• Short-term insomnia occurs when a person experiences the same issues as chronic insomnia disorder but for less than 3 months, and it may not be 3 nights a week. It’s often triggered by temporary stressors such as the death of a loved one, divorce, or perhaps an illness. It’s believed that 15% and 20% of adults experience short-term insomnia in any given year, according to the Sleep Foundation. However, one study sample estimated that figure to be roughly 30%.

Insomnia can be caused by stress, poor sleep hygiene, irregular sleep schedules (night shift work, travel, etc.), mental health disorders, illness, physical discomfort, medications, environmental factors (temp, light, noise, etc.), neurological issues, and more. Being female or elderly puts you at a higher risk of insomnia.


Researchers believe that various stages of sleep play a vital role in brain health, allowing activity in different parts of the brain to power up or down and facilitating better thinking, learning, and memory. However, when we have extended periods of wakefulness, these processes get interrupted, compromised, or don’t happen at all and brain function suffers.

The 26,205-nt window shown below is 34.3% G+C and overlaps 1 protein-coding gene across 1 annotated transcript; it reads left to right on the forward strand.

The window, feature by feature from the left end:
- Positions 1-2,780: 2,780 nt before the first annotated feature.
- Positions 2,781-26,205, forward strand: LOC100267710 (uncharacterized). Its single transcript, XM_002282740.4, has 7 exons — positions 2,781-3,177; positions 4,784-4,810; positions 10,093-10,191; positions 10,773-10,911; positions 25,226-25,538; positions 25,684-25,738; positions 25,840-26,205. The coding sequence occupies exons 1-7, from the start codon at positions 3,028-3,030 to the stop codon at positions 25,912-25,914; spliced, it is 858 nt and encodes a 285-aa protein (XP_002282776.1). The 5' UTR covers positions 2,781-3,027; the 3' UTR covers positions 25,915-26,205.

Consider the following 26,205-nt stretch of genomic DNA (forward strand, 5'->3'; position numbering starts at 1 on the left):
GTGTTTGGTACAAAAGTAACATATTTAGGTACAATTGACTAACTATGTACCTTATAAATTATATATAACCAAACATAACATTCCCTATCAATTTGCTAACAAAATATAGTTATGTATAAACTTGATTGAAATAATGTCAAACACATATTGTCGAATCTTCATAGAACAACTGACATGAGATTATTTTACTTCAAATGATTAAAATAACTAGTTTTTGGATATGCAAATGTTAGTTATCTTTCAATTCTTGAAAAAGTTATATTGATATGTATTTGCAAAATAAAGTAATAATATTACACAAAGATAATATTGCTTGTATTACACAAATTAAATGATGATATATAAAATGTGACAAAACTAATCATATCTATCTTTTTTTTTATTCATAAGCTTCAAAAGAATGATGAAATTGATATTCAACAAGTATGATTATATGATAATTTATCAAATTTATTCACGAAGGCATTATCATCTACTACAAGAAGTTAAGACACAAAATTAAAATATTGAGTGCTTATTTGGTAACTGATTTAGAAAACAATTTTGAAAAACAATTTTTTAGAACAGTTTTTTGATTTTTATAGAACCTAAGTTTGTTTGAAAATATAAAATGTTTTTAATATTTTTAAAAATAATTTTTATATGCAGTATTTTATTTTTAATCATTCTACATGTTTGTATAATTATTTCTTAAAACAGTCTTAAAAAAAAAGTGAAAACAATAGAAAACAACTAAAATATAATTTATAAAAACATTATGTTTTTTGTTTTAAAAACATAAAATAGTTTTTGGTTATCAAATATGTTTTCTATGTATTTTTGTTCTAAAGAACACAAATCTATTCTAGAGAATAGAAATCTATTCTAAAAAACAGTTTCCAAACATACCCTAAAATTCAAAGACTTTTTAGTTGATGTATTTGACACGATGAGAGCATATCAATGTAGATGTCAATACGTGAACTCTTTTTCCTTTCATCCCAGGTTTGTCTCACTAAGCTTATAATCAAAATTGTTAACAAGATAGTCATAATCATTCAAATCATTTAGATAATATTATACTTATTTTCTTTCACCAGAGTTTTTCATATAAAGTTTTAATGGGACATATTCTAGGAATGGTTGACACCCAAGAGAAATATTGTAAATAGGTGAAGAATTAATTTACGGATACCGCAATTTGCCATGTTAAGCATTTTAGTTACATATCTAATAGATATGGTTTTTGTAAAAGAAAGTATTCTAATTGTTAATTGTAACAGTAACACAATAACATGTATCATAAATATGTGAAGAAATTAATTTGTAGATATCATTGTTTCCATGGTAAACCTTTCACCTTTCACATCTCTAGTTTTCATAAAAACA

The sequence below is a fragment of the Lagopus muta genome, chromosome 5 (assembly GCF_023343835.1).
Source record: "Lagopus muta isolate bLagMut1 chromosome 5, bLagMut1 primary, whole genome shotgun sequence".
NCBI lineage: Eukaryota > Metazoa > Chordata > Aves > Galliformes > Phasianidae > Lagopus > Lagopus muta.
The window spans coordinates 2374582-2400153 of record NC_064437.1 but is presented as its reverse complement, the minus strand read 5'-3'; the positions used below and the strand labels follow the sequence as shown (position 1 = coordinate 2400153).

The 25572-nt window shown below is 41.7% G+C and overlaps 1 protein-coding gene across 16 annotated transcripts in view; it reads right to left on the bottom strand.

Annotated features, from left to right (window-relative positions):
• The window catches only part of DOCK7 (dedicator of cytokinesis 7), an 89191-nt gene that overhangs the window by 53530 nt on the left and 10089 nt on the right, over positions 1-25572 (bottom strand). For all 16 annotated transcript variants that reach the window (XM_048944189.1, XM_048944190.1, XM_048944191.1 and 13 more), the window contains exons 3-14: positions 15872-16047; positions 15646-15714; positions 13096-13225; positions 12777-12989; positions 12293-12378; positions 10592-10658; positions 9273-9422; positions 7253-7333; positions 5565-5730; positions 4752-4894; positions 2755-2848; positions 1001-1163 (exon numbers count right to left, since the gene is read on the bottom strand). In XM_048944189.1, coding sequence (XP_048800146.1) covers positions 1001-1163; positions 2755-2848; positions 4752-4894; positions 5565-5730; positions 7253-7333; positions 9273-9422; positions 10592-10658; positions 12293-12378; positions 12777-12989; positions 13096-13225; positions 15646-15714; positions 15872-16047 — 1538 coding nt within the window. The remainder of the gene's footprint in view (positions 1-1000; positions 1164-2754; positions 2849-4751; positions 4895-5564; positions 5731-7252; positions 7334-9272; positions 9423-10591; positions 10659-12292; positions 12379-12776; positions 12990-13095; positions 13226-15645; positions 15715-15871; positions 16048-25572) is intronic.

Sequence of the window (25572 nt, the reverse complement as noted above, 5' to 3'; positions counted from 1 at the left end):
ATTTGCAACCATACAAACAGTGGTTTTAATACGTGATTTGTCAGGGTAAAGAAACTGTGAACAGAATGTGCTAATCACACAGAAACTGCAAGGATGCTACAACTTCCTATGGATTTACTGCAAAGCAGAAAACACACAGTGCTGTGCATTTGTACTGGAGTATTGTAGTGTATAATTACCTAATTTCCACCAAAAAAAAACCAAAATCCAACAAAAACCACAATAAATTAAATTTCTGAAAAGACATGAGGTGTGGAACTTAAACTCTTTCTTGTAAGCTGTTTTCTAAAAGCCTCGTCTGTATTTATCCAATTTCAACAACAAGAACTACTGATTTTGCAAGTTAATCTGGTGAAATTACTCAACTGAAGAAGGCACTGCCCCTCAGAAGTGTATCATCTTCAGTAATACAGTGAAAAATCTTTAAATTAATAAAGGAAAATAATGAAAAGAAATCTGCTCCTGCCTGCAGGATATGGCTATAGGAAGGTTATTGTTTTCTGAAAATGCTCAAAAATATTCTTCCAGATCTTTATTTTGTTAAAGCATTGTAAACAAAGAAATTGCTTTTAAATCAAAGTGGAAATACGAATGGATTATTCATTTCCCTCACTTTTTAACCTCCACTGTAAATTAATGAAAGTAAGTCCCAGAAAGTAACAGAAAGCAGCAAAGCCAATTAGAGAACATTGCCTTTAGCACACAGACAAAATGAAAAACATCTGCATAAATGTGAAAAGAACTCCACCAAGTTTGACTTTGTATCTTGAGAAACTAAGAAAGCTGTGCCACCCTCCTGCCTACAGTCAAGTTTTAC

Further, research in Scientific Reports has shown that sleep deprivation is associated with a decrease in blood flow to the brain, which also compromises brain function. Below are a few of the major brain functions that are negatively impacted by insomnia.

1. Memory and Learning

A 2019 study from a team of Japanese and U.S. researchers indicates that sleep is a time of memory consolidation, where your brain selects key memories and discards non-essential information so that important information can be recalled later. This happens during periods of deep sleep (REM and NREM sleep), which often does not occur with disrupted or shortened sleep.

Some evidence from the Journal of Sleep Research even suggests that sleep deprivation may put you at risk for incorporating false or misleading information into your memories. Sleeplessness hinders working memory, one of the brain’s executive functions. It allows us to work with information without losing track of what we’re doing. Poor sleep can also diminish placekeeping as well, according to a 2020 study. That means it compromises your ability to carry out instructions.

2. Attention and Reaction Times